10 Essential rules for confident eye contact
- Look at the horizon while walking. You want to meet eyes with people as you move. This creates opportunities for you to approach and provides invitations for them to approach you. That can’t happen if you’re staring at the ground in front of you.
- If you meet eyes with a woman before approaching, don’t break eye contact until she does. You want to have a genuine smile as well otherwise it could come off murderous. This shows confidence and that you’re potentially interested in her. It makes your intentions clear and sets up a natural progression for you to say hello.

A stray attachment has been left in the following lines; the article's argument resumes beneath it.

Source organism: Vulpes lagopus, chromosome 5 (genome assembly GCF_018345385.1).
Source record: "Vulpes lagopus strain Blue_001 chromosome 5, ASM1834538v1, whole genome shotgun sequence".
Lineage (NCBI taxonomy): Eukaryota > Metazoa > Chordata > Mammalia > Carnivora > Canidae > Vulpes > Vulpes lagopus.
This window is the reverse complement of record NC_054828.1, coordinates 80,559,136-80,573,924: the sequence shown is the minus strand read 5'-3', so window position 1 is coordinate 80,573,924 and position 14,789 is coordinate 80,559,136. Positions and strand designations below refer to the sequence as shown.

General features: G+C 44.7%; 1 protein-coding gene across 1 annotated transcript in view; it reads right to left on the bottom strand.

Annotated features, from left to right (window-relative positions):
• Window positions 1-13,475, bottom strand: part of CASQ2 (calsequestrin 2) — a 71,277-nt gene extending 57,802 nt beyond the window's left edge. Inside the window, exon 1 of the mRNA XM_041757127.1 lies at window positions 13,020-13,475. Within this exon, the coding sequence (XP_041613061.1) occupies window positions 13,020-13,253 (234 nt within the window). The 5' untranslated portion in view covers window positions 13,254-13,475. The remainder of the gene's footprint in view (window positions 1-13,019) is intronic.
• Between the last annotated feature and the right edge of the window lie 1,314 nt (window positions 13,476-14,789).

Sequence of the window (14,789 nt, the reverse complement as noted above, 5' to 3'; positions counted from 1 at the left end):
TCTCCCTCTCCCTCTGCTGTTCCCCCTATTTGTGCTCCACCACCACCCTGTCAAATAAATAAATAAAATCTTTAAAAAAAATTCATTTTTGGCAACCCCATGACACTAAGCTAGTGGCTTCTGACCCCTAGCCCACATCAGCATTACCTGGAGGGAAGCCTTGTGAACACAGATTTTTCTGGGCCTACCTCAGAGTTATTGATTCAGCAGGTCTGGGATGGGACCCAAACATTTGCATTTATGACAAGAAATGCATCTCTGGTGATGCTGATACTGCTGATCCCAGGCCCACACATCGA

- Eye contact during introductions is an absolute must. Those first few seconds say a lotand can set the tone of the rest of the interaction. Especially with women, making strong eye contact from the start shows security and says “I want to get to know you.”
- Maintain steady eye contact when speaking with someone. There are no absolute rules, but it should be over 80% of the time in one-on-one discussions. Just remember to casually break eye contact every 5-7 seconds or so. You can and may hold longer during intimate moments.
- Avoid looking down during conversation, it makes you seem embarrbootyed, anxious, or worse, disingenuous. Look slightly to the side, up, or past the listener when you need to temporarily break eye contact.
- Focus on one eye at a time. It’s almost impossible to look at both simultaneously and comes off weird when you try.